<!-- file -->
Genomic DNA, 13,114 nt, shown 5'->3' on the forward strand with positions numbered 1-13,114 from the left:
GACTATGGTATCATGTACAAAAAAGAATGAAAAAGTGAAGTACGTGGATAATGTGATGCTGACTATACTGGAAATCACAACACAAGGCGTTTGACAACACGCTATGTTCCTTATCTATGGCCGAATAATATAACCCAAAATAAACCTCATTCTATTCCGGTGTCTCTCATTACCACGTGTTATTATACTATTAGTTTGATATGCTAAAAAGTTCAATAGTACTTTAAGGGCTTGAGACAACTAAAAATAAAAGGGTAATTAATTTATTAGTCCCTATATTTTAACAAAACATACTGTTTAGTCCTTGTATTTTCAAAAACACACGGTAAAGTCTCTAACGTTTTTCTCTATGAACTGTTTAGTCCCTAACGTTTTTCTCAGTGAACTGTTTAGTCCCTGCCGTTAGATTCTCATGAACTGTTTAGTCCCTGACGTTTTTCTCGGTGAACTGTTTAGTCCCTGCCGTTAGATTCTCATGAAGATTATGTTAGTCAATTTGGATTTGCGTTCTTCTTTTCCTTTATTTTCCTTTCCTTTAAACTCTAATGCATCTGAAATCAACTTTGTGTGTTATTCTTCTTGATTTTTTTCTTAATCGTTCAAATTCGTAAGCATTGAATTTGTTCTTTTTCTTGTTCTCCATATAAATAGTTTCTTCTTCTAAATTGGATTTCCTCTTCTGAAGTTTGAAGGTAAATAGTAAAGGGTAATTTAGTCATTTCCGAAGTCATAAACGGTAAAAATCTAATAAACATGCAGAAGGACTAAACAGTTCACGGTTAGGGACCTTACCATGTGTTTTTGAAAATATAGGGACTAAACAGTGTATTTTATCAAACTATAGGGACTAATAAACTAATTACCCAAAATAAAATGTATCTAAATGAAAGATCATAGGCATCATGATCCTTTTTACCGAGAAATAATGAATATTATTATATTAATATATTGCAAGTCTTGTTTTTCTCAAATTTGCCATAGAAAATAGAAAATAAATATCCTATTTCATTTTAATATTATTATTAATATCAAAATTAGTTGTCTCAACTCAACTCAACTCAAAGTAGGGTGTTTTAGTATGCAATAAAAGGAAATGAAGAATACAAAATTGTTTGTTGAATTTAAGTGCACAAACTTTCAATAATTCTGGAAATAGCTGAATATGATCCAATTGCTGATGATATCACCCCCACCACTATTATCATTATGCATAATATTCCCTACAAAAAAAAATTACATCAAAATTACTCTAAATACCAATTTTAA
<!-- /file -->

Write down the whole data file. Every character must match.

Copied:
Genomic DNA, 13,114 nt, shown 5'->3' on the forward strand with positions numbered 1-13,114 from the left:
GACTATGGTATCATGTACAAAAAAGAATGAAAAAGTGAAGTACGTGGATAATGTGATGCTGACTATACTGGAAATCACAACACAAGGCGTTTGACAACACGCTATGTTCCTTATCTATGGCCGAATAATATAACCCAAAATAAACCTCATTCTATTCCGGTGTCTCTCATTACCACGTGTTATTATACTATTAGTTTGATATGCTAAAAAGTTCAATAGTACTTTAAGGGCTTGAGACAACTAAAAATAAAAGGGTAATTAATTTATTAGTCCCTATATTTTAACAAAACATACTGTTTAGTCCTTGTATTTTCAAAAACACACGGTAAAGTCTCTAACGTTTTTCTCTATGAACTGTTTAGTCCCTAACGTTTTTCTCAGTGAACTGTTTAGTCCCTGCCGTTAGATTCTCATGAACTGTTTAGTCCCTGACGTTTTTCTCGGTGAACTGTTTAGTCCCTGCCGTTAGATTCTCATGAAGATTATGTTAGTCAATTTGGATTTGCGTTCTTCTTTTCCTTTATTTTCCTTTCCTTTAAACTCTAATGCATCTGAAATCAACTTTGTGTGTTATTCTTCTTGATTTTTTTCTTAATCGTTCAAATTCGTAAGCATTGAATTTGTTCTTTTTCTTGTTCTCCATATAAATAGTTTCTTCTTCTAAATTGGATTTCCTCTTCTGAAGTTTGAAGGTAAATAGTAAAGGGTAATTTAGTCATTTCCGAAGTCATAAACGGTAAAAATCTAATAAACATGCAGAAGGACTAAACAGTTCACGGTTAGGGACCTTACCATGTGTTTTTGAAAATATAGGGACTAAACAGTGTATTTTATCAAACTATAGGGACTAATAAACTAATTACCCAAAATAAAATGTATCTAAATGAAAGATCATAGGCATCATGATCCTTTTTACCGAGAAATAATGAATATTATTATATTAATATATTGCAAGTCTTGTTTTTCTCAAATTTGCCATAGAAAATAGAAAATAAATATCCTATTTCATTTTAATATTATTATTAATATCAAAATTAGTTGTCTCAACTCAACTCAACTCAAAGTAGGGTGTTTTAGTATGCAATAAAAGGAAATGAAGAATACAAAATTGTTTGTTGAATTTAAGTGCACAAACTTTCAATAATTCTGGAAATAGCTGAATATGATCCAATTGCTGATGATATCACCCCCACCACTATTATCATTATGCATAATATTCCCTACAAAAAAAAATTACATCAAAATTACTCTAAATACCAATTTTAA